Tuition: consultation, decision and increase?

By Jane Alkhouri

By the time you read this, the cost to attend this institution of learning next academic year will have gone up, most likely by 3.7 per cent ($141 dollars for 10 classes). Sucks, eh? I know, Jane also feels your pain since she too will be returning next year.

Three elected members of your Students’ Union, President Toby White, Vice-president External Duncan Wojtaszek and Academic Commissioner Nic Porco, began tuition consultation this fall with university administration. The SU argued that the university could afford a zero per cent increase and that they should get the money from the government, NOT the students.

"It is the Students’ Union’s position that tuition is too high and that the government underfunds universities," said Nic Porco.

The university administration argued that the lowest possible increase would be 3.7 per cent (also the lowest increase in over 10 years). Now where did they get that magic number? Well, it is derived from the cost of inflation figures the Ministry of Learning provides to institutions to help them calculate the maximum allowable increase under the tuition cap. The tuition cap is provincial policy that guarantees tuition revenue cannot exceed 30 per cent of a post-secondary institution’s operating budget.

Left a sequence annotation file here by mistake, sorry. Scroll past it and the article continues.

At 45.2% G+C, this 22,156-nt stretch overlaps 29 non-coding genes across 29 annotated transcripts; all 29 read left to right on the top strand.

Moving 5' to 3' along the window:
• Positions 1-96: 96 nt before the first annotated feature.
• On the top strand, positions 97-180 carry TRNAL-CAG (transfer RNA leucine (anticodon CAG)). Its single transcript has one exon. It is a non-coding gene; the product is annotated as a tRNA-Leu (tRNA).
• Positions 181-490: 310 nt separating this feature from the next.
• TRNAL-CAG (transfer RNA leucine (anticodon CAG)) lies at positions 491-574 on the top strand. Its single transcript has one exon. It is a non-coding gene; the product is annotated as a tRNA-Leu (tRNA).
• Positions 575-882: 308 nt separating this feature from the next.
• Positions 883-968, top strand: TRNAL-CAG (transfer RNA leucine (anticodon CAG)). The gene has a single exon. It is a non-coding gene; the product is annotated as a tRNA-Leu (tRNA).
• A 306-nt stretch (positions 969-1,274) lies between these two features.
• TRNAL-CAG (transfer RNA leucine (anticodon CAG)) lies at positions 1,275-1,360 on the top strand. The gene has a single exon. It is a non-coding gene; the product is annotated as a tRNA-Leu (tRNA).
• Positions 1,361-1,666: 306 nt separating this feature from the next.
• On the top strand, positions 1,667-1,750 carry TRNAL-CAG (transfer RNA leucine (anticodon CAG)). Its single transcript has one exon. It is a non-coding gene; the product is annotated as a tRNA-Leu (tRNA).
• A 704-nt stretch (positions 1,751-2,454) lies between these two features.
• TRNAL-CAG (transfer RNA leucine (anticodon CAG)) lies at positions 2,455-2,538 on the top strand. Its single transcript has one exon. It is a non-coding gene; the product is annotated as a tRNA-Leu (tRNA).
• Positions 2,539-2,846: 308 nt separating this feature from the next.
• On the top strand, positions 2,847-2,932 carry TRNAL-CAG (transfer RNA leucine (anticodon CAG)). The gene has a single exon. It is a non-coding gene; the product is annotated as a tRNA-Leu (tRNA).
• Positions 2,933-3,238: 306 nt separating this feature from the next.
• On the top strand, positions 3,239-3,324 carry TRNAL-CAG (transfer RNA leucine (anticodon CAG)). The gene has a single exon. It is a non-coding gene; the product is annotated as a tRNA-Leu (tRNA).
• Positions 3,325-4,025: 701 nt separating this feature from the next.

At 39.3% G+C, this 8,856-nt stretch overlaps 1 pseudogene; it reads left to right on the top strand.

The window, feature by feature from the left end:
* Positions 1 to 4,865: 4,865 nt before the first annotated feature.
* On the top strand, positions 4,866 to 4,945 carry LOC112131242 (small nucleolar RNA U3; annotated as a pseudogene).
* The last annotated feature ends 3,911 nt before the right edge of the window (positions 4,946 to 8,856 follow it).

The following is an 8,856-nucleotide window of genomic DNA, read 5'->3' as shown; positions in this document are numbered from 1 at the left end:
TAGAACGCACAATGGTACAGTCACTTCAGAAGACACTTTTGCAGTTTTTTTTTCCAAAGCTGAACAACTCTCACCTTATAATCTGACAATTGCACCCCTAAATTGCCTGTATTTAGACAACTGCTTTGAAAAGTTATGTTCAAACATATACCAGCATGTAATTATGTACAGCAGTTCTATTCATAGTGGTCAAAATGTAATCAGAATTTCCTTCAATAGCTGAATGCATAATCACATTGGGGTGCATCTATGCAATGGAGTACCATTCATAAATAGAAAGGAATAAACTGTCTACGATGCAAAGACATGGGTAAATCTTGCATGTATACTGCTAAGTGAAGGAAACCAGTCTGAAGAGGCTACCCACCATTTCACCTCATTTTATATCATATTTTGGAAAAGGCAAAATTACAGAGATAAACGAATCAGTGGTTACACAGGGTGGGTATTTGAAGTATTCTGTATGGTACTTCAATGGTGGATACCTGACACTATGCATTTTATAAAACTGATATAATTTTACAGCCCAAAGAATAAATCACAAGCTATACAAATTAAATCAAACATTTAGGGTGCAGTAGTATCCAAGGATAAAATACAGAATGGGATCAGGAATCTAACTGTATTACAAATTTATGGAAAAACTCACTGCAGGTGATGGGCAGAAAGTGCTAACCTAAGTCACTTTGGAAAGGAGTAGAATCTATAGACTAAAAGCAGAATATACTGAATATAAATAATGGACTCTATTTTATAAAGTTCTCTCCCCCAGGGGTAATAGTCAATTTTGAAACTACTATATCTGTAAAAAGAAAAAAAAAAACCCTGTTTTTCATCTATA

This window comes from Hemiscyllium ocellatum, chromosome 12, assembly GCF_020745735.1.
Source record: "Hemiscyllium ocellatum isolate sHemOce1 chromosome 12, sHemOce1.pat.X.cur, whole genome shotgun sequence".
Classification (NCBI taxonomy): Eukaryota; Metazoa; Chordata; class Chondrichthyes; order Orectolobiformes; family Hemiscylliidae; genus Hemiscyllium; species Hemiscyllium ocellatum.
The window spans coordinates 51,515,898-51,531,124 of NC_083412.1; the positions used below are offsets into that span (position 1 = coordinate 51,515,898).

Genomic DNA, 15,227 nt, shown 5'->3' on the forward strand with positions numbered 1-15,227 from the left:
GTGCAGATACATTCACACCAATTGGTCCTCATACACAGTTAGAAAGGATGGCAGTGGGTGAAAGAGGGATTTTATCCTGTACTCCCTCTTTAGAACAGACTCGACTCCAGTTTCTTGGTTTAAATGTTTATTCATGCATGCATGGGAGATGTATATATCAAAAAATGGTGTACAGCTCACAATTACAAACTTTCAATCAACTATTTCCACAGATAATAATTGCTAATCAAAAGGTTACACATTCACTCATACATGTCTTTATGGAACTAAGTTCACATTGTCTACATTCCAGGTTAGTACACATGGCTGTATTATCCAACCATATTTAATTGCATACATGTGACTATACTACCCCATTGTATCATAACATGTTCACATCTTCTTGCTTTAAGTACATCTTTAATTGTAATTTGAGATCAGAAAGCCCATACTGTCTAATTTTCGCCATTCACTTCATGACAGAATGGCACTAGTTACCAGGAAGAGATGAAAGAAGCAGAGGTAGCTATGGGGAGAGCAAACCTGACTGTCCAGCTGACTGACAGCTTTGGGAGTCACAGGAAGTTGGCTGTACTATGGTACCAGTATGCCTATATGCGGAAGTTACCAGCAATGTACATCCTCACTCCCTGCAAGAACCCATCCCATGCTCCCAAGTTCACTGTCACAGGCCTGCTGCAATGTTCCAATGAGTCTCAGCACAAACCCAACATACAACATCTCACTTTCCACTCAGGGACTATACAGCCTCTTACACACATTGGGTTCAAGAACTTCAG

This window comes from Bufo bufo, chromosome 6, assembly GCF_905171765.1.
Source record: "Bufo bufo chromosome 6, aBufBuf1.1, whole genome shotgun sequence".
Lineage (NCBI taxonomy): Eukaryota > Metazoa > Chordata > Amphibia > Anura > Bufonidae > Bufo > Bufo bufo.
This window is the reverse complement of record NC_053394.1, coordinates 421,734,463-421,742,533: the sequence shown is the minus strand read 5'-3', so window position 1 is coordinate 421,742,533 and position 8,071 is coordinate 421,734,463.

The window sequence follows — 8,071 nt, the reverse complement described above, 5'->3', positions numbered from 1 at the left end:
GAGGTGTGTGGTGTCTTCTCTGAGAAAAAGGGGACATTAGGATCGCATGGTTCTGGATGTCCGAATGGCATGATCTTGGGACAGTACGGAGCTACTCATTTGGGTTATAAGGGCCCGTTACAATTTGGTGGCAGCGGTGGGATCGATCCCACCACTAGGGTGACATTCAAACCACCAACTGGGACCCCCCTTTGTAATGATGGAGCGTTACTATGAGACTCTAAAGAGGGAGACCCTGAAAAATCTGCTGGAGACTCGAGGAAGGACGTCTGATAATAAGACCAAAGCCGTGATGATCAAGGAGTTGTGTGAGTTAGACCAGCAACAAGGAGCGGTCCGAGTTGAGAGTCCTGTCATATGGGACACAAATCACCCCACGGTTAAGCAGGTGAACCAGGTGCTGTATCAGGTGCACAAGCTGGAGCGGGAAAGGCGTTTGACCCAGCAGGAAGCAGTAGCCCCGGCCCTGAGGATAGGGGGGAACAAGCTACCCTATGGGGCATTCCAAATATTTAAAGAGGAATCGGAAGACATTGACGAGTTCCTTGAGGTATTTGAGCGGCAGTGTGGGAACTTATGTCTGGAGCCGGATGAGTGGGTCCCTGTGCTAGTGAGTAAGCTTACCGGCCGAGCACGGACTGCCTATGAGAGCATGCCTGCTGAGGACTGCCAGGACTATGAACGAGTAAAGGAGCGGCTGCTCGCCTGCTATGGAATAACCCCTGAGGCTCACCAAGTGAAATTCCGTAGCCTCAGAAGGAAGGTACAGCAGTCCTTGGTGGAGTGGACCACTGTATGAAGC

The VP Finance of the university, Dr. Keith Winter, told students in his charming Newfoundland accent that the university has to increase tuition because the government doesn’t give the university enough in operating grants. Well, with a $7 billion surplus one would think we might benefit from that thing our Premier always talks about. . . what’s it called again. . . ah oui, the "Alberta Advantage." Guess you have to be a cabinet minister and write a letter to a newspaper editor to get a chunk of that advantage…

So Dr. Winter brought this proposal to the planning and finance committee (PFC) of the university, which approved the increase. On Wed., Jan. 31, 2001 there was a Town Hall meeting in the MacEwan Hall Ballroom to discuss tuition consultation, government relations and other issues that concern students.

Which brings us to today, Thurs., Feb. 1, 2001, and the Board of Governors meeting, where tuition for next year will be voted on. Only three students sit on this board: two undergraduates and a graduate student. The number 3.7 per cent will most likely be approved. However, the SU will try to initiate discussion of zero and a less than 3.7 per cent increase.

Just so you all know, your SU does not support an increase in tuition.
If you would like more information please stop by the SU office or call 220-6551 or e-mail me at: agd@canada.com.

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